In Croatia, you will find about 4,000,000 people, but about a million is living in the capital and its surrounding areas which means there are so many places where you can be alone, with no crowd.
• Our close neighbours are Slovenia, Bosnia and Herzegovina, Serbia, Hungary, Montenegro and Italy. Except voting for each other at Eurovision contest we are in good relationship and love to visit each other on regular bases.
• We have a one of kind language (Croatian – or how we would say – Hrvatski) that will tangle you tongue while trying to figure our the difference between č,ć,š,ž,đ,dž,nj & lj.
• Croatia comes in all for seasons. It is a rather healthy environment to live in, with fresh air and nice mild climate. During summer most of the days are sunny and warm, and during winter we go skying (small slopes – don’t get too excited) and inland parts get cold (well…coldish). So, you might say that Croatia follows the Goldilocks principle – just right!
For such a small country we sure have a lot to offer. Our culture and heritage are rich and diverse.
Croatians are very easy going, friendly people – we love our traditions, are huge outdoor and nature lovers, family and friends are equally important and we enjoy our delicious food and drinks
We are a pet friendly country so bring your four-legged “colleagues” along
Food and drinks are such an essential part of our lives. The cuisine is so diverse so it is going to be an attack to your taste buttons – local Croatian wines, cheese from Pag island, kulen and čvarci from Slavonija, oysters and mussels from Ston, hundreds of different fishes form the whole coast and islands, pašticada from Split, štrukla form Zagreb and kremšnita from Samobor, eels and frogs from the Neretva Valley and sarma in every Croatian home.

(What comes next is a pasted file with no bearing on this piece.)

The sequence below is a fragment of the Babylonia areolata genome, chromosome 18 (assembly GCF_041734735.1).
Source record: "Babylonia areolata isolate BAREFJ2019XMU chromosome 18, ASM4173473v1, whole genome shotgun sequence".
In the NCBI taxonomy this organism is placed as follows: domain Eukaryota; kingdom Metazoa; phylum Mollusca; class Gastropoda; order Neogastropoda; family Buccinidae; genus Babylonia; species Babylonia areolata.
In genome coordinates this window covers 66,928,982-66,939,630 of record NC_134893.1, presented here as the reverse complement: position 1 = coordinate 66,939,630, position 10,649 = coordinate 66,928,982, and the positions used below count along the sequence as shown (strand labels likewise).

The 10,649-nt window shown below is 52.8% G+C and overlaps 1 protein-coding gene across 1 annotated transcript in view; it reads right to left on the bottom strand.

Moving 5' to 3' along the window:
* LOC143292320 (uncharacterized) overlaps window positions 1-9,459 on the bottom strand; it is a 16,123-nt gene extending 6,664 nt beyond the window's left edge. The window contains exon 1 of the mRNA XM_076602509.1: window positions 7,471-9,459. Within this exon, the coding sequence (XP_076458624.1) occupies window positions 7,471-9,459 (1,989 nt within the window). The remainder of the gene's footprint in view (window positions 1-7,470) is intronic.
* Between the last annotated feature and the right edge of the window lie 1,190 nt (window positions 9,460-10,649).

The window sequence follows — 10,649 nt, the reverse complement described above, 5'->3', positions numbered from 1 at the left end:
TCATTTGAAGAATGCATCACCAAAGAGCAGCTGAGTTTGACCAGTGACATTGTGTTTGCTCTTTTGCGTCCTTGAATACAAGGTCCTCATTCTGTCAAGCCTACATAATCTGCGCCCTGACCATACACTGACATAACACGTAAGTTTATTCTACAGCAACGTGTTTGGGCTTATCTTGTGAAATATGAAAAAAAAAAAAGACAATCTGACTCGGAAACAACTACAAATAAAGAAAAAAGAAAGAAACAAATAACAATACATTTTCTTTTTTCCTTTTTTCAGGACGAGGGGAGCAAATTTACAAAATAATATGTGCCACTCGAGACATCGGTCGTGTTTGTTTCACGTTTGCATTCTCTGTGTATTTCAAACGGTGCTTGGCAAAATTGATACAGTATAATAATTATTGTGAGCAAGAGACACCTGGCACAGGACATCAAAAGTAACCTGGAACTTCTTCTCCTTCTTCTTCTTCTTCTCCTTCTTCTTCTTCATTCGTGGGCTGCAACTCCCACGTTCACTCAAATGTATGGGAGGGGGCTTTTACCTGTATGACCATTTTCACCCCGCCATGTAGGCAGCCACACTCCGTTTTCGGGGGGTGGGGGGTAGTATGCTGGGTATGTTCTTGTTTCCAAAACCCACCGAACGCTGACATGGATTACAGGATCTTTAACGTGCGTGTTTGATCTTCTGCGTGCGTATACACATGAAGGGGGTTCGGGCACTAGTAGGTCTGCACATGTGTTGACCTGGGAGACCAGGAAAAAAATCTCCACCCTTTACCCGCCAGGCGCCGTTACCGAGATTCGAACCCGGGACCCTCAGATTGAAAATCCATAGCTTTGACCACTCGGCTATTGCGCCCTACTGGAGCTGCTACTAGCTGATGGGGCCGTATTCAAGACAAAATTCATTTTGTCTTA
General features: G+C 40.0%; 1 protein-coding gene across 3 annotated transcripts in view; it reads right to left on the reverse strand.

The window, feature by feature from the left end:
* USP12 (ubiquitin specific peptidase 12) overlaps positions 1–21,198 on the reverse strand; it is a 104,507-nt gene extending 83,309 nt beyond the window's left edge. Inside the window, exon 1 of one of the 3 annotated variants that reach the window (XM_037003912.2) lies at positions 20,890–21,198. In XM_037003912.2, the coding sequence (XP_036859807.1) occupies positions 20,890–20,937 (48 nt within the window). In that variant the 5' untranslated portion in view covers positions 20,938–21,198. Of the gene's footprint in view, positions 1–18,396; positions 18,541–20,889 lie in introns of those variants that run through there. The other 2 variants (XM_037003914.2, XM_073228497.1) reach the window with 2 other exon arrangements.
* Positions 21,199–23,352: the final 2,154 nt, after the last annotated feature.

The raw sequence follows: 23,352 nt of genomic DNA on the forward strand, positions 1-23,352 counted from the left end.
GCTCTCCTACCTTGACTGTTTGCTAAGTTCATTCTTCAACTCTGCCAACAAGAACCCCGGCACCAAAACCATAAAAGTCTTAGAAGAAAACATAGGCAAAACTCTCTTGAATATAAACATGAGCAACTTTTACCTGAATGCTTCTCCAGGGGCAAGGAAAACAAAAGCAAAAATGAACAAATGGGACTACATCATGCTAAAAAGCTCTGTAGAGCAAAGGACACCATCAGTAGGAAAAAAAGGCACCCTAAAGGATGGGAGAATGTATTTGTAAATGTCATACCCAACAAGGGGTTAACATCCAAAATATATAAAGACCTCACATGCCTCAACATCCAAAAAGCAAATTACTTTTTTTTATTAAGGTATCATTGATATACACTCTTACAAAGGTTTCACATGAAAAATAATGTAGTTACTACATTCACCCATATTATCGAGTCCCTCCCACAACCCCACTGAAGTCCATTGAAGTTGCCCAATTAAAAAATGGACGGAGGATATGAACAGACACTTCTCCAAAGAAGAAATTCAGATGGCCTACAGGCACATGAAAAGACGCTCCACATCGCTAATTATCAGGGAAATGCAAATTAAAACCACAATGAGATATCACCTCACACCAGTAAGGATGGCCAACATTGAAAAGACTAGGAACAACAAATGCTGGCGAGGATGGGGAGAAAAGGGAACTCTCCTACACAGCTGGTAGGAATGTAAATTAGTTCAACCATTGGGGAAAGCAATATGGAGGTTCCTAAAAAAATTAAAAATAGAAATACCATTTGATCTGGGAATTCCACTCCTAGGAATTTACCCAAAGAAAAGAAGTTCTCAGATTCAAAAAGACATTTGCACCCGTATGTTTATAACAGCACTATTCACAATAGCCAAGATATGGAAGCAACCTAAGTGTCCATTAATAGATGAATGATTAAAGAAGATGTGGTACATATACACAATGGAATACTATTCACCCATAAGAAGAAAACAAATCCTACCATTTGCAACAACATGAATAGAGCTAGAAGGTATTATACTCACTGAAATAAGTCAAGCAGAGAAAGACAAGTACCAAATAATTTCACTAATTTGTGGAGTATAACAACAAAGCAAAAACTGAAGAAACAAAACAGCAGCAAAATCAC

Our long, rich and turbulent history made us what we are today. It also literally shaped our country into funny- looking, some say dragon, others croissant, shape.
The area known as Croatia today was inhabited even in the prehistoric period.
Fossils of Neanderthals have been found in northern parts. Long lost cultures have left a trail and Roman and Greek leftovers can be seen even today.
It is believed that the Croats came to this area around the 7th century, they liked it so much so they stayed – when you think about it, they could be the “original digital nomads”.
Throughout the history we have been a set of principalities, a kingdom, a union with Hungary, then with Austria, half of it was under Venetian Republic, then a part of Habsburg Monarchy and later the Federation of Yugoslavia until finally we gain our independence in 1991 becoming The
Republic of Croatia we are still today. Putting several millenniums of history in three sentence is a skill only tour guides have.